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FEATURE • GLASGOW FORGE
   Hayley Bennett runs a babywear stall on the market and helps her daughter Tracy who recently took over the other baby clothes business in the market
  Ian Jobson has sold leather bags in Glasgow forge market since it opened
Market manager David Reekie (right) is pictured with his new assistant Stephen Gardiner
What seemed to many a risky experiment — creating a huge indoor market in a country where markets are few and far between — rapidly proved an inspired venture.
Glasgow Forge Market opened its doors to the public on September 9 1995, the brainchild of Paul Green, a retail and property magnate who started his working life sweeping the floor of a market in the East End of London.
It was purpose-built, with 85,000 sq ft of space, more than 130 traders and 180 stalls in aisles and cross aisles with names like Portobello Road, Petticoat Lane, Hookie Street and Trotters Way to help shoppers navigate and give a comic twist to the market shopping experience.
The location helps, adjacent to Forge Shopping Centre in the Parkhead area of Glasgow on a former industrial site where a large steelworks once produced steel for use all over the world.
With a busy bingo hall and a job centre nearby, local people with an eye for a bargain and plenty of free parking for those from further afield, the Forge was a big success from the start.
And for traders, many of whom had been trading on ailing markets through freezing winters, the new market was a godsend, as butcher Frank McDonald recalls.
“We had been working on outdoor markets when I was invited to trade here and it was good right from the start,” he said.
“It has got harder over the years, but we have lots of regular customers and they keep coming back.”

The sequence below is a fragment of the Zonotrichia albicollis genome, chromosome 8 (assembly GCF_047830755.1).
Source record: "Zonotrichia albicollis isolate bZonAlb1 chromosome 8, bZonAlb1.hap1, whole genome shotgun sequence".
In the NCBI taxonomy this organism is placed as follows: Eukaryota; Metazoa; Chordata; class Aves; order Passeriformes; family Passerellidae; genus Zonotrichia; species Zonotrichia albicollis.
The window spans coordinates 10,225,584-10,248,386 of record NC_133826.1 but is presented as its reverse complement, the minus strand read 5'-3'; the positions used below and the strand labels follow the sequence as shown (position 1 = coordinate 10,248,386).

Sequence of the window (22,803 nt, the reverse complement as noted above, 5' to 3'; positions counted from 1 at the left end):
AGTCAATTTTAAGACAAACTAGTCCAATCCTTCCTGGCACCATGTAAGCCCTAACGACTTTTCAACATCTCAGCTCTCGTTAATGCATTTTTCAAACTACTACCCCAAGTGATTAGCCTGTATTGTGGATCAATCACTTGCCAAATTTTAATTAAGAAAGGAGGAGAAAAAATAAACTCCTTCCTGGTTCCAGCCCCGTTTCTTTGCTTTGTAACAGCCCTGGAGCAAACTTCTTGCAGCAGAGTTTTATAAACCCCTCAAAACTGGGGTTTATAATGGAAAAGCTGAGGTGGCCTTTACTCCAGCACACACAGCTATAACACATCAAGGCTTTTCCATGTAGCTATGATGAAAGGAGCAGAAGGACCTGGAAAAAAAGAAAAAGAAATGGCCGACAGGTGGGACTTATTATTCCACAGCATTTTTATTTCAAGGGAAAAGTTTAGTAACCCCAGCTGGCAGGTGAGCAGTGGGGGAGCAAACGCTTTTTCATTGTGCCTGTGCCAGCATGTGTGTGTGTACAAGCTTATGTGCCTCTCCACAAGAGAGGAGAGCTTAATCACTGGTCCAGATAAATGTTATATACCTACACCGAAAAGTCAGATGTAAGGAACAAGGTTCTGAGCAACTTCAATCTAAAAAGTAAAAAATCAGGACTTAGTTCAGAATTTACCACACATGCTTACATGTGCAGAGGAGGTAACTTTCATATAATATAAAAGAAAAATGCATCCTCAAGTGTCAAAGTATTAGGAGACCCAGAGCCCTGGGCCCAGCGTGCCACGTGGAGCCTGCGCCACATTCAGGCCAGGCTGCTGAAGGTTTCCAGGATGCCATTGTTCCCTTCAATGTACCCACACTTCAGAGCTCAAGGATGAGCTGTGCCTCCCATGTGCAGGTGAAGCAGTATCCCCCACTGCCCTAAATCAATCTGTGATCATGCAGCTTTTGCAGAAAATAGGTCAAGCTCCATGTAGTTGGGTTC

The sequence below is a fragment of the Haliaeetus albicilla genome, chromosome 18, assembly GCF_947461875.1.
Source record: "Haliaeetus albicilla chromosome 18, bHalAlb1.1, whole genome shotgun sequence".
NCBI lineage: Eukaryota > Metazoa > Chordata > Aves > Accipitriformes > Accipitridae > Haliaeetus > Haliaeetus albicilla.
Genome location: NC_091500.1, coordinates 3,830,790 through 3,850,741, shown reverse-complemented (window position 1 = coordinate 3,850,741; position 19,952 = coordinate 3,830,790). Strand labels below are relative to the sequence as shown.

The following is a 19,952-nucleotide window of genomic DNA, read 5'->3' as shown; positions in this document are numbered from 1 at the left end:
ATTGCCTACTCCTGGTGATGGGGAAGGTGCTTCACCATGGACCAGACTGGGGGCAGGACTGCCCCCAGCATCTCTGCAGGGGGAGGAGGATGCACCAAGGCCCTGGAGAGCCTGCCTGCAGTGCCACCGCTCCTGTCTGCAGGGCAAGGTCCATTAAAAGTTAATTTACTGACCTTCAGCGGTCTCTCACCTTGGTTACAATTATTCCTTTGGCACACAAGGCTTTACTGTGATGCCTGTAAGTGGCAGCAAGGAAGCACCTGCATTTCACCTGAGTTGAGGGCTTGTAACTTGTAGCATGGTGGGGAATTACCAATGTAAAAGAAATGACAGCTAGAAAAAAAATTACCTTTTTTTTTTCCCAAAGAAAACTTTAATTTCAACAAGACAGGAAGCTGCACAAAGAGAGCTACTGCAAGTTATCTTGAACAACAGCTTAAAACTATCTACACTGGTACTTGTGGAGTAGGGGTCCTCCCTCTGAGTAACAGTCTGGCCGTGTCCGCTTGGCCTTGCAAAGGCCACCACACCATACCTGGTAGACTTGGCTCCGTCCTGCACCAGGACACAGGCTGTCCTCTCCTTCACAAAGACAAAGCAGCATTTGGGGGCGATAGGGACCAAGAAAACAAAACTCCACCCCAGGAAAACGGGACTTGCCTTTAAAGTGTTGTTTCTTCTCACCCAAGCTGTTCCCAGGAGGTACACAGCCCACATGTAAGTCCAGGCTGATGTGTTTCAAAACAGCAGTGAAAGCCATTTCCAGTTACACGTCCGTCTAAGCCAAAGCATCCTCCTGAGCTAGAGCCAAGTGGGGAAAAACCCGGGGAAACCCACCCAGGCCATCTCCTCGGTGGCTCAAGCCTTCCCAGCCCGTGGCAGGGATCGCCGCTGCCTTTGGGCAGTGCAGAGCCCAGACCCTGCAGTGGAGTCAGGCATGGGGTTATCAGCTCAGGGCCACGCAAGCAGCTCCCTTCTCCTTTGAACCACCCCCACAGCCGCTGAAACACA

It hasn’t always been plain sailing for Scotland’s largest indoor market. Its future was in the balance some years ago when Paul Green’s company went into receivership.
He had overstretched the business by opening Silverburn, a £350 million new shopping centre in the south of Glasgow as a recession loomed.
Fortunately the UK’s largest private operator, Groupe Geraud, stepped up to the plate and the market continued to flourish.
David Reekie, who has a background in supermarket retailing, took over as the new manager last August and is spearheading changes with the support of two assistant managers, Alex Aagesen, who took over maintenance when the market opened, and new recruit Stephen Gardiner, who traded at the Forge a decade ago.
David said: “At this market we have the best of both worlds. Traders have the flexibility of market terms. There are such a wide range of lines and businesses that we get the good footfall. As well as good food businesses we
have a lot of services like key cutting and plenty of quirky, niche businesses including a fortune teller, Violet Lee.”
He said a number of traders also ran shops in the city but still chose to keep their market stalls. So shoppers get the choice and variety of a department store with the quirky atmosphere of
a market, with the opportunity to buy from traders who have a depth of knowledge and experience of the lines they sell.
The market also boasts a cash machine and a lottery stall, which pulls people in.
And one entrepreneur has made a big investment in a bright and modern café and restaurant which has made a big difference and created a new hot spot for footfall.
One of David’s early decisions was to organise a long lease for the “linch pin” catering business to give him security and ensure the market retained what has become a big asset.
“When I first looked round the market I felt there was perhaps an oversupply of DIY-type businesses,” David said.
He also has a list of lines he would like to attract to the market. It includes a fishmonger, a fruit and veg business, bedding plants, flowers, hardware and second hand vinyl records.
And he says a programme of investment is in








































































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